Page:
Not only is harvesting your seeds a super affordable way to have an abundant supply of beautiful flowers next year, but it’s also enjoyable and easy. This step-by-step guide on how to save seeds highlights 7 flowers you’ll want to have in your garden.
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Most of these flowers are annuals, so to save seeds from spent flowers and use them the following year can save a lot of money!
Plus, it’s just fun and gratifying to look out in your yard or gardens and see all these glorious little balls of colored sunshine that you grew yourself.
I want to note here that a lot of hybrid plants do not produce viable seeds. I still try anyway with some of them, but most do not grow.
So let’s dive in! You’ll see that most of these are easy to save seeds from. So fun!
Oh, the pretty cosmos! I really love this flower and have a big variety of them every year – all from seeds.
As a matter of fact, I have never bought a single cosmos plant, just started them all from seed by placing them under a grow light.
There are so many different colors and leaf variations of this beautiful little jewel! And bonus, they bloom all summer long!
In my gardens right now, I have orange, yellow, pink, and variegated beauties. I have some “flowing” leaves and the “standard” cosmos leaf.
Buy the ones you want once, and you’ll never have to buy another again.
Collecting the seeds is easy –
- Just wait until the flower stops blooming, allowing it to dry up on the plant.
- It will turn brown and dry and have little “spikes.” These are your seeds. All you have to do is cut the stem and store them in a cool, dry place.
- These do not need to be cold-stratified (placed in a cold, moist location like the refrigerator to mimic winter) and would die if they were.
- I keep mine in a simple envelope either downstairs in a box or in a cupboard upstairs. So far, almost all the seeds have been viable.
Pollinators love this flower! They are beautiful additions in the ground or in bigger pots. You will want to save seeds from this very giving plant!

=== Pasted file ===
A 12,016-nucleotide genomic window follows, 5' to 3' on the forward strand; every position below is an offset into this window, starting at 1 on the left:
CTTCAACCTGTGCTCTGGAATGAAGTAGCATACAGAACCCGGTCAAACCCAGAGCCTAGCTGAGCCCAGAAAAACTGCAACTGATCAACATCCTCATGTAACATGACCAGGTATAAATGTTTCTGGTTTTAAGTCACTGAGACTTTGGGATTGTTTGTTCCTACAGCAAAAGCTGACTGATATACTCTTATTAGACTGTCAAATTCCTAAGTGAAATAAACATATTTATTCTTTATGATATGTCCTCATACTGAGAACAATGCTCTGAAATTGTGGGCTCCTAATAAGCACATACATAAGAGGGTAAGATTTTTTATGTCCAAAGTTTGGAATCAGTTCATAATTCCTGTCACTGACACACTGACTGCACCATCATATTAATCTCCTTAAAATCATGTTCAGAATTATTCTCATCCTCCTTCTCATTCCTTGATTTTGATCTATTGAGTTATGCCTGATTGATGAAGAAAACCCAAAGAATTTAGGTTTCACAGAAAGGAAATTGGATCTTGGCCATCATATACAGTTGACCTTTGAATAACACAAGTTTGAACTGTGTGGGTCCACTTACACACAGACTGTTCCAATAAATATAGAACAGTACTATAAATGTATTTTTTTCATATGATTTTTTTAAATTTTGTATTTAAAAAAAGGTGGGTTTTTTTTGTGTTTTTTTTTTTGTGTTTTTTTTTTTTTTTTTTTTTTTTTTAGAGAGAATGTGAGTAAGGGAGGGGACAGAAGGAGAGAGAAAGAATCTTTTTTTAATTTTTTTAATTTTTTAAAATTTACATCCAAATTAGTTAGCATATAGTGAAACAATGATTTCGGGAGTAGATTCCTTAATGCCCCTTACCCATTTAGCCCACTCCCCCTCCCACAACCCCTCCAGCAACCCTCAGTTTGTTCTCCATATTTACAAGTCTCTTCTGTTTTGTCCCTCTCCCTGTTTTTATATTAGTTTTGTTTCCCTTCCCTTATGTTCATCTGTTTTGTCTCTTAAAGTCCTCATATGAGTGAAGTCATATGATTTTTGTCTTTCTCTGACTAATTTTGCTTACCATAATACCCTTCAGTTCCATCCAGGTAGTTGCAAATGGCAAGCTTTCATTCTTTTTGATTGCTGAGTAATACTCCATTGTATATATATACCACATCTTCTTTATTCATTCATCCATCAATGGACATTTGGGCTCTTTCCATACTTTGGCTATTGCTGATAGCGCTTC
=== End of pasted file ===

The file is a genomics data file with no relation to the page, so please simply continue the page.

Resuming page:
The marigold is probably the first flower we save seeds from without even realizing it!
I remember deadheading marigolds as a kid, they were so easy to pop right off the plant. Who knew they were so full of new little lives!?
This is another plant I have a lot of but haven’t bought for so long. They come in a variety of happy colors and look so pretty in any hanging basket, pot, or garden.
The scent of them also repels mosquitoes and other destructive insects, so you’ll often see them in veggie gardens or decks. Apparently, even rabbits are offended by the smell of a marigold, although I’ve never tested this out.
I’ve found that it’s best to plant many of these in the spring when you start seeds, for not all of them seem viable. That’s okay though, they are so easy to get!
I’ve even been known to snap them off in front of stores or restaurants (after asking). Call me “free help.” 🙂
To save seeds from the marigold –
- All you have to do is wait for a flower to turn brown. Simply snap it off and store it in a cool, dry place for the winter.
- I store mine in a brown paper bag, full flower heads, until the spring. You can kind of see the color still so I like to know what I’m planting if I can.
They are probably the easiest to find and harvest!
This gorgeous flower will shed its beauty on any garden, deck, flower bed, or balcony.
It comes in almost any color you could want, from pastels to solidly bright colors. It also comes in variegated colors, which I personally love. The only color you can’t get is blue.
It is related to the daisy and one of the easiest annual flowers to grow. They demand so little but add so much beauty to your area!
They have so many looks, this is due to the different types of zinnias you can get. There are four types of zinnia flowers.
- Single flowered – These have a single row of petals with a visible. exposed center of the flower
- Double flowered – These types has several rows of petals and also have a visible, exposed center.
- Fully double-flowered – This type also have several rows of petals, but the center is fully hidden under petals.